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May 02, 2019 Thursday 02:48:14 PM IST

An Antidote to Anger

3rd Eye

A man, a step-father of sorts, goes out in the morning for a walk with his ‘wife’. When they return, he notices something unpleasant. The younger of his two step sons - a child of three - has wetted his bed. His elder step son, seven years old, is sleeping beside the boy, unaware of the impropriety committed by the untrained bladder of an infant.

     He flies into a rage. He had ordered the elder boy to ensure that the young kid was taken to potty before such inconveniences happened. His instruction seems, prima facie, disobeyed. What does the angry step father do? He sends the little boy flying with a kick. The kick is so mighty that the victim gets hurled against a wardrobe. His skull cracks. But that does not appease the infuriated step-father. He keeps attacking his victim, multiplying his injuries. A few days later, despite heroic medical efforts, the boy dies in hospital.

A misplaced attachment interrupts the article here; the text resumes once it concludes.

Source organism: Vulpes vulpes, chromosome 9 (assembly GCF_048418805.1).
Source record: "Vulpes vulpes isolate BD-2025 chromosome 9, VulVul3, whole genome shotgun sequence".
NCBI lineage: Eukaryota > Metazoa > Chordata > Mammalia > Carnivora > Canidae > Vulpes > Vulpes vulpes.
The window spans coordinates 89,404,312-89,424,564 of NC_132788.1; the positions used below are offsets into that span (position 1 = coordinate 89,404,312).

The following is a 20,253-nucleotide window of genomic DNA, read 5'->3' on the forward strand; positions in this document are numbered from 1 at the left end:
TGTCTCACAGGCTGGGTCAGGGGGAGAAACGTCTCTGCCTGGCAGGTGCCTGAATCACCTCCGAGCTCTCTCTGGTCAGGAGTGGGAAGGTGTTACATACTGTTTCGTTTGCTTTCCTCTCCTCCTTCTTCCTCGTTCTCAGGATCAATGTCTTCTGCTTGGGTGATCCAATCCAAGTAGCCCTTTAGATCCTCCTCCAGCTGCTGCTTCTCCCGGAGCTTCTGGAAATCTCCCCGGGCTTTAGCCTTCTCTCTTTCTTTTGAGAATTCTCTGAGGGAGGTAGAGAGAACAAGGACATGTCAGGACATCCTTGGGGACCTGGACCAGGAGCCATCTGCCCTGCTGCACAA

A few years ago, I was witness to the anger of a five-year-old child. You have to imagine the intensity of it! The extent to which anger in a tender child can go. It reminded me of what Seneca said nearly two millennia ago - a tyrant hides within each one of us. But Seneca also said, even wild animals change their nature, if brought into regular contact with human beings of the right sort! That made me think of the scope latent in parenting.

Three basic truths


     This underlines three basic truths. There is a reality of ‘wildness’ - that expresses in various ways as ‘anger’- latent in human nature. Second, it is possible to do something about it. Basically, two things can be done. One can overcome anger. One can also help others overcome anger. Third, anger needs to be overcome. It is an unhealthy, harmful and self-destructive passion.